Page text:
In these extraordinary times, photography might seem less of a priority, however, mental well-being certainly isn’t and finding creative outlets has been vitally important to that well-being. In the UK, it’s spring and with appropriate irony, the weather has been exceptionally pleasant. The garden has provided the only access to the outdoors of late and fortunately it has been full of flowers.
This is an image inspired by some of the work of botanical photographer Polina Plotnikova and her dances with flowers series. It’s made using one of the oldest techniques in flash photography: rear-curtain sync. The approach takes a bit of trial and error, using a 5 second exposure to capture the motion of the flowers with the flash at the end to capture the image. The flashes are in two soft boxes to give a nice diffuse light.
No doubt different flower subjects will require slightly different approaches, so will have to see if this little project can be extended to make a series.
Nigella orientalis seed heads make for a fascinating subject, reflecting light off their flat surfaces and with exquisite patterns. This is a follow-on study from an earlier project on a variety of seed heads, this time the focus is purely on this single species. Given the common name ‘transformer’ to reflect the transformation that takes place from flower to seed head.
This is a study inspired by the work of Karl Blossfeldt who included natural ageing, wilting and drying out as part of his isolated plant universe. Blossfeldt apparently would trim and tweak his specimens until they seemed, to him, to look their best. He often made extensive use of repetition to lead the viewer into a more perceptive appreciation of the image presenting his specimens in a way that emphasised their rhythmic forms to the extreme and the enabling the plants to take on new and exotic characteristics.
Part of the fun of making these images has been shooting them as JPEGs in-camera, making full use of FujiFilm’s Acros film simulation. Aside from the obvious difference of not having to do any post-processing, I’ve found it incredibly rewarding to create the final image at the time the shutter is pressed, much more akin to film.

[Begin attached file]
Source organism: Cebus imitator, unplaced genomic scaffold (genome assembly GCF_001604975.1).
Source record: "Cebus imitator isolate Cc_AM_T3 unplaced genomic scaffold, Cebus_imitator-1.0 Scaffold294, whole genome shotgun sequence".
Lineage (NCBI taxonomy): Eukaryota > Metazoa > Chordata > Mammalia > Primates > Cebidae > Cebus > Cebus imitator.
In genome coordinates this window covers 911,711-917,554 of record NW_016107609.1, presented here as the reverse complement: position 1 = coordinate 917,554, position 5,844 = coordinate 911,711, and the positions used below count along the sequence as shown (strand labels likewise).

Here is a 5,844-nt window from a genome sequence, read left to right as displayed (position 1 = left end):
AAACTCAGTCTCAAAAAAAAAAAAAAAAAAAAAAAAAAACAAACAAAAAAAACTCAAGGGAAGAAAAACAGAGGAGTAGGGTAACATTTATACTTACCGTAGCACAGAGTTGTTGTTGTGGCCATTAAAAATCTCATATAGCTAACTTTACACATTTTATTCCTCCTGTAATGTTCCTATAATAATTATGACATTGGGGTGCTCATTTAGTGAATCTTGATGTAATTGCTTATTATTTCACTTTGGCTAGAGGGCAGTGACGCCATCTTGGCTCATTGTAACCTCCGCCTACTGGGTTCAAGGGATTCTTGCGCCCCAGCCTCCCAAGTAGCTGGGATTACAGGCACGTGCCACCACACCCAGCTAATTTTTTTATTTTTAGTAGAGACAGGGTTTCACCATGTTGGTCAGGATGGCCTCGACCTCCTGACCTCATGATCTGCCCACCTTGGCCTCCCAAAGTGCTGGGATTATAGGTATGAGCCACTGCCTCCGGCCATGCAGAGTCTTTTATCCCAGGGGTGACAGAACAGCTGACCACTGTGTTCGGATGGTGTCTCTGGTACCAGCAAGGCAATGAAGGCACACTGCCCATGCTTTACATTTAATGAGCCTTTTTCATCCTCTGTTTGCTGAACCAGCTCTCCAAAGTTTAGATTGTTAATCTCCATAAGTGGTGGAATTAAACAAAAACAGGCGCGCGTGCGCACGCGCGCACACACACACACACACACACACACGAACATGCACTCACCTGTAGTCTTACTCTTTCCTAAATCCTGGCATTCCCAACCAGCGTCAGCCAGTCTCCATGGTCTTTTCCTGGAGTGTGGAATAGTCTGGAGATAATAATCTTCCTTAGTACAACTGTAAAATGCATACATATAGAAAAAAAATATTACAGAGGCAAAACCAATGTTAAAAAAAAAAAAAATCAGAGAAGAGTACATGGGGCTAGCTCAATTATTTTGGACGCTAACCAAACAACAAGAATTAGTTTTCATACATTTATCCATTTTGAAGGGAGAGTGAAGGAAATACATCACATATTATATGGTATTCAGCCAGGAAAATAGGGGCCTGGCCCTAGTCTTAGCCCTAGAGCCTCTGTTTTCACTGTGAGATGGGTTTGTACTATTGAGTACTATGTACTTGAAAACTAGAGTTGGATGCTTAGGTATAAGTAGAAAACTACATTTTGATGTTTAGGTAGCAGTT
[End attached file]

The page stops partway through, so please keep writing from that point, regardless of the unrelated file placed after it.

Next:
Karl Blossfeldt’s photographs of plants, flowers and seed heads are as appealing today, as they no doubt were when they were published in his books Urformen der Kunst and Wundergarten der Natur. While Henry Fox-Talbot’s calotypes and the cyanotypes of Anna Atkins and pioneered the use of botanical specimens as photographic subjects, Blossfeldt’s work was unique in its pioneering use macrophotography emphasising the patterns and textures of plants.
Blossfeldt wrote in Urformen der Kunst that he never obtained his plants from florists and rarely from botanical gardens instead gathering them from along country lanes preferring plants often denigrated as weeds as he found their forms fascinated him the most. For this project, these seedbeds have come from our own garden, including some that might be considered weeds!
The images I’ve been taking of seed heads are all shot as jpegs, using FujiFilm’s Acros film simulation and in-camera processing that mainly entails boosting the shadow tones to around +2 and the highlight tones to +1 with a very slight warming of the resulting jpeg.
We are incredibly fortunate when it comes to accessing plants for photography today. This is a series of images from the Eden Project in Cornwall, UK, possibly one of the most remarkable collection of plants anywhere bringing the botanic gardens and palm houses built by Victorian plant hunters well and truly into the 21st century. I’m particularly interested in creating relatively minimalist images of plants that capture their variety of form and the way in which they interact with light. Eden offers scale when it comes to plants that is rarely available even in large botanic gardens and the shear number of plants makes finding photographic subjects much more feasible. The images in this portfolio are all from the rainforest biome with plants from four of the world’s rainforest environments: Tropical Islands, Southeast Asia, West Africa and Tropical South America.